Consequences of the Demographic Change for the Swiss Labour Market
Third-party funded project
Project title Consequences of the Demographic Change for the Swiss Labour Market
Principal Investigator(s) Wunsch, Conny
Organisation / Research unit Departement Wirtschaftswissenschaften / Arbeitsmarktökonomie (Wunsch)
Project start 01.09.2017
Probable end 31.08.2020
Status Active
Abstract

According to the most recent population forecasts for Switzerland (Bundesamt für Statistik 2015), the share of old-age dependants (older than 65 years) relative to the working age population (20-64) is going to increase from 29.1% in 2015 to 48.1% in 2045. In the same time span, total population is expected to grow from 8.3 million to 10.2 million while the potential workforce is growing from 4.8 million to 5.3 million. As a result, potential labour supply per capita is decreasing and at the same time the share of old-age dependants as well as the average age of the population are increasing rapidly. Among other problems, this is going to lead to significant distortions on labour markets; such as labour shortages or shifts in the structure of labour demand due to shifts in final goods demand. Furthermore, the current political climate in Switzerland tends towards restricting immigration. Since the Swiss economy already relies heavily on foreign workers, a restriction of immigration might aggravate the predicted labour supply shortages even further.The goal of this research project is to evaluate the consequences of population ageing for the Swiss labour market. A special focus lies on the labour demand side, specifically on medium and long term sectoral and occupational shifts caused by a decrease in (skilled) labour supply and a change in consumer demand structure due to the demographic change. Moreover, the general equilibrium effects of different policy reforms will be evaluated and compared. To achieve this goal we construct a dynamic overlapping generations (OLG) computable general equilibrium (CGE) model of Switzerland and calibrate it with current Swiss data. Models of this type are the conventional approach to evaluating inter- and intra-generational effects of population ageing. However, only few studies focus on the labour market and even fewer emphasise the demand side. The evidence is particularly scarce for Switzerland, where only a handful of general equilibrium analyses relating to population ageing have been conducted.In order to facilitate estimating realistic parameters of the model as well as calibrating the model to expected short and medium term industry-specific developments we plan to conduct a customised firm level survey, which, on its own, already constitutes a significant contribution to the relevant literature. The finalised model does not only allow us to predict transitional and long-term effects of the demographic change on the economy and the industry structure. It also provides us with the ability to evaluate and compare different reform proposals, such as an increase in the retirement age, reforms of the pension and healthcare systems and different immigration scenarios. As such, we will be able to give recommendations for optimal policy choice and provide valuable inputs to the political debate.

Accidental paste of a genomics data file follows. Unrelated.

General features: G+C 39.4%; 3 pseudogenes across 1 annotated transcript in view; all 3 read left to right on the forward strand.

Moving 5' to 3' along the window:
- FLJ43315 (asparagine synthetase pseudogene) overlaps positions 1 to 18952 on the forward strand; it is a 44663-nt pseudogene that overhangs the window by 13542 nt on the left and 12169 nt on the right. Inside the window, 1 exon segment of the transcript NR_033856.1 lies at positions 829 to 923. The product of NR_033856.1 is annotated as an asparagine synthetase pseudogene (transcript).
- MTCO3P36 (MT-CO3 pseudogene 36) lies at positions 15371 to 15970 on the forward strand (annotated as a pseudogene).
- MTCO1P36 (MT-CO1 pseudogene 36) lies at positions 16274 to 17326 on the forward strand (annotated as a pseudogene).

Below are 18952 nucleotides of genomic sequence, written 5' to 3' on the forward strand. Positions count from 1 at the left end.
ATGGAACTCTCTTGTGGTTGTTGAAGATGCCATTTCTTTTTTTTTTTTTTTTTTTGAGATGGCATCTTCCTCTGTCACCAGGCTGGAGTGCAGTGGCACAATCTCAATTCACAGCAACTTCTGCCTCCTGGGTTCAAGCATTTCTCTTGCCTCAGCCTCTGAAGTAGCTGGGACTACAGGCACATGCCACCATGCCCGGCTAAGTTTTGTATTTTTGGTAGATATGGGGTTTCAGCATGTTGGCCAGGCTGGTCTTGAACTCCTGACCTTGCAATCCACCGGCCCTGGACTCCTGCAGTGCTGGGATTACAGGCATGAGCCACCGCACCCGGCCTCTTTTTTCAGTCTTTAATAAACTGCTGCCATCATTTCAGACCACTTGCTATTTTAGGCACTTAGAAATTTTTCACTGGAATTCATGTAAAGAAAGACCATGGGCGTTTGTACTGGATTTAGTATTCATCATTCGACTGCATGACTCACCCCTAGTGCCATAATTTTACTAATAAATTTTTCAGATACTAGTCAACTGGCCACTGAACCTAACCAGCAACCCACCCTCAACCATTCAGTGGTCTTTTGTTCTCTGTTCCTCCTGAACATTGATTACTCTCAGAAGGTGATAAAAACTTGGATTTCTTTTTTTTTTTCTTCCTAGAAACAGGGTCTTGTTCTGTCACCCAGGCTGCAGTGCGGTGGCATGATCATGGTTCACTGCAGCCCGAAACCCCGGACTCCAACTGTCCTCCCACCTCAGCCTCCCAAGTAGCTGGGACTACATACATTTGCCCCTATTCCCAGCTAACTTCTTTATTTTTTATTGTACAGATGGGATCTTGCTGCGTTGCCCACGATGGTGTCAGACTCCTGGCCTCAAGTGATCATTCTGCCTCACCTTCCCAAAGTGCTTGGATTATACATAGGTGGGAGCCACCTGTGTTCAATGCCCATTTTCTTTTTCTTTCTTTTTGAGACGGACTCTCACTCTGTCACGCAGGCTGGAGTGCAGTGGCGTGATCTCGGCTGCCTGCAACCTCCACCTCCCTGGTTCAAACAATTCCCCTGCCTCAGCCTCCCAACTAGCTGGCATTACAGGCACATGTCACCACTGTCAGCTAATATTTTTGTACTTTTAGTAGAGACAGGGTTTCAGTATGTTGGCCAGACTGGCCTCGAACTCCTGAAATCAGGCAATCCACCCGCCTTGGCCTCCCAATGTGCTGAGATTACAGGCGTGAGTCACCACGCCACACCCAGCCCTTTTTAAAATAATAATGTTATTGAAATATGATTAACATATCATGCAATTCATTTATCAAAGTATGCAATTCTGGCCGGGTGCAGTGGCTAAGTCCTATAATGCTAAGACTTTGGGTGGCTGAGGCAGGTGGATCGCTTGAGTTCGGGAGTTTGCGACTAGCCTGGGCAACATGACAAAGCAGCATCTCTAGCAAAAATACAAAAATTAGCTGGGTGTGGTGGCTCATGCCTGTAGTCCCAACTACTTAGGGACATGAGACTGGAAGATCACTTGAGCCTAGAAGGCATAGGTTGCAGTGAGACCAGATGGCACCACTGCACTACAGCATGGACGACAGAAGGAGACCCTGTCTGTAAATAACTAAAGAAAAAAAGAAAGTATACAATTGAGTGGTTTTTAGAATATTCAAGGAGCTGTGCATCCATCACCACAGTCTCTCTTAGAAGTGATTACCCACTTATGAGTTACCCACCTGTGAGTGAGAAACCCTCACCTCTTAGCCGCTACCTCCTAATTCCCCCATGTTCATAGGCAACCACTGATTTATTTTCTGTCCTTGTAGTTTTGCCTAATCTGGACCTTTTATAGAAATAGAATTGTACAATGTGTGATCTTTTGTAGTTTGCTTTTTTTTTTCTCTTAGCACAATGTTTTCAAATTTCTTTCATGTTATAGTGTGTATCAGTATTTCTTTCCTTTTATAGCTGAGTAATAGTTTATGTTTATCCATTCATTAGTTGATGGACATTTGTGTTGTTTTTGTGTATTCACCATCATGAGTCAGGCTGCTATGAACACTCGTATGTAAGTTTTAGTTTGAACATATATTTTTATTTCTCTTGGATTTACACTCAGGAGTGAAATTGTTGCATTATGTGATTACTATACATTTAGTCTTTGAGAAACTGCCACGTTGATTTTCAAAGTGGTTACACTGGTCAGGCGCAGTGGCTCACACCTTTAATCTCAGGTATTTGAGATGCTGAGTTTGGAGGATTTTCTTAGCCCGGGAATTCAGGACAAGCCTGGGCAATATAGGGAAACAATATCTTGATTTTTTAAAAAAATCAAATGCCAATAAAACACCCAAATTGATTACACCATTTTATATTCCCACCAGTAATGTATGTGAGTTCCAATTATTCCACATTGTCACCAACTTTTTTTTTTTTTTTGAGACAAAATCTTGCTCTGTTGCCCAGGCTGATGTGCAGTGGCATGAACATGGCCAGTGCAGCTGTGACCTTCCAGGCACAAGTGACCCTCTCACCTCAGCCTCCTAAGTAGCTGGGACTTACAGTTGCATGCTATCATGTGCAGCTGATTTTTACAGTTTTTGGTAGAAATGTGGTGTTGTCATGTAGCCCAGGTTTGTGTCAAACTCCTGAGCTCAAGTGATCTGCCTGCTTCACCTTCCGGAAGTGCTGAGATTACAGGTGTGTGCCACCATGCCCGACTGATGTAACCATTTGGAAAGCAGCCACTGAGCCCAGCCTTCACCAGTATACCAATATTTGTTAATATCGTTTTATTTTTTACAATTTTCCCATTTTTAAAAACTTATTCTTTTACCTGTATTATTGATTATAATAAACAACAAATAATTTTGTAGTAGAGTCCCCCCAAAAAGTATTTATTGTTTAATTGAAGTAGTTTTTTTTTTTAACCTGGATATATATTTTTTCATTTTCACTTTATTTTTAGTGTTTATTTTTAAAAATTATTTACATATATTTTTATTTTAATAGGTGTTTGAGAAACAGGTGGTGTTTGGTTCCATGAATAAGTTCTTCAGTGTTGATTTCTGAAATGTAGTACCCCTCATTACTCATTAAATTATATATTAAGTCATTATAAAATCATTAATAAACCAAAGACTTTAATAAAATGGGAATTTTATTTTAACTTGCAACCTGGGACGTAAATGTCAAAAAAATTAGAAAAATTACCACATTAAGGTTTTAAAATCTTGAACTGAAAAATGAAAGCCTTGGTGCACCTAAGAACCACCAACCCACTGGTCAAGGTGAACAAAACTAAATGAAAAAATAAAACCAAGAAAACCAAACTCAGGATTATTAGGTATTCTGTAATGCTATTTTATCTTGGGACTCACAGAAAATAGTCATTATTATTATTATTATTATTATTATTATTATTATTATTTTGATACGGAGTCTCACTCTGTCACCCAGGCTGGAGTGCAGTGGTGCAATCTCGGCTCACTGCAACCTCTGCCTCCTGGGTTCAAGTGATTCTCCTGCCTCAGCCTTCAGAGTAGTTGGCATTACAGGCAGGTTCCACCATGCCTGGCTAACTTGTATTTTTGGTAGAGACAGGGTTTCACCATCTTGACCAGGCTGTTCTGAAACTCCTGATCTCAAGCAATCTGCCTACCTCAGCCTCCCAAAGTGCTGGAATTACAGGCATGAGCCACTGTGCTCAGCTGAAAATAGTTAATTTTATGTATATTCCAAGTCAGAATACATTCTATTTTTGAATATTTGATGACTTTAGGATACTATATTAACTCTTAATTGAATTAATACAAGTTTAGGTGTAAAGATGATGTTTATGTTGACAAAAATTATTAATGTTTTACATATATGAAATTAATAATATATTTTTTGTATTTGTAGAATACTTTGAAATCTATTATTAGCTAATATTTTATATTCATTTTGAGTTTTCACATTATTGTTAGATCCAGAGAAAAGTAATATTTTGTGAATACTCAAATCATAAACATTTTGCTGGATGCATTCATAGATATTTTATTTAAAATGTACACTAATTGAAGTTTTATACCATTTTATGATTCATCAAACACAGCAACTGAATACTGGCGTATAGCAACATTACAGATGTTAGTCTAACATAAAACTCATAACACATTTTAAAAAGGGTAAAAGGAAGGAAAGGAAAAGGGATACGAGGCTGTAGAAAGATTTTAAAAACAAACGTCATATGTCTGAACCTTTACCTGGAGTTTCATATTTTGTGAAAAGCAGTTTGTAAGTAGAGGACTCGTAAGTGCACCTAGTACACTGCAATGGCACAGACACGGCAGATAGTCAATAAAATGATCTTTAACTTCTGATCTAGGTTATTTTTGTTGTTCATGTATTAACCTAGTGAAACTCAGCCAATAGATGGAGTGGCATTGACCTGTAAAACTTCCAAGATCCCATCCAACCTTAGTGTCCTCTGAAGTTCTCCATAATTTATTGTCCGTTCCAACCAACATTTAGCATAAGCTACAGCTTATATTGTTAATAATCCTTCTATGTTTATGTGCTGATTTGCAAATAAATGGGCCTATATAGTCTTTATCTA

Keywords computable general equilibrium model; dynamic overlapping generations model; demographic change; policy simulations
Financed by Swiss National Science Foundation (SNSF)
   

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14/08/2020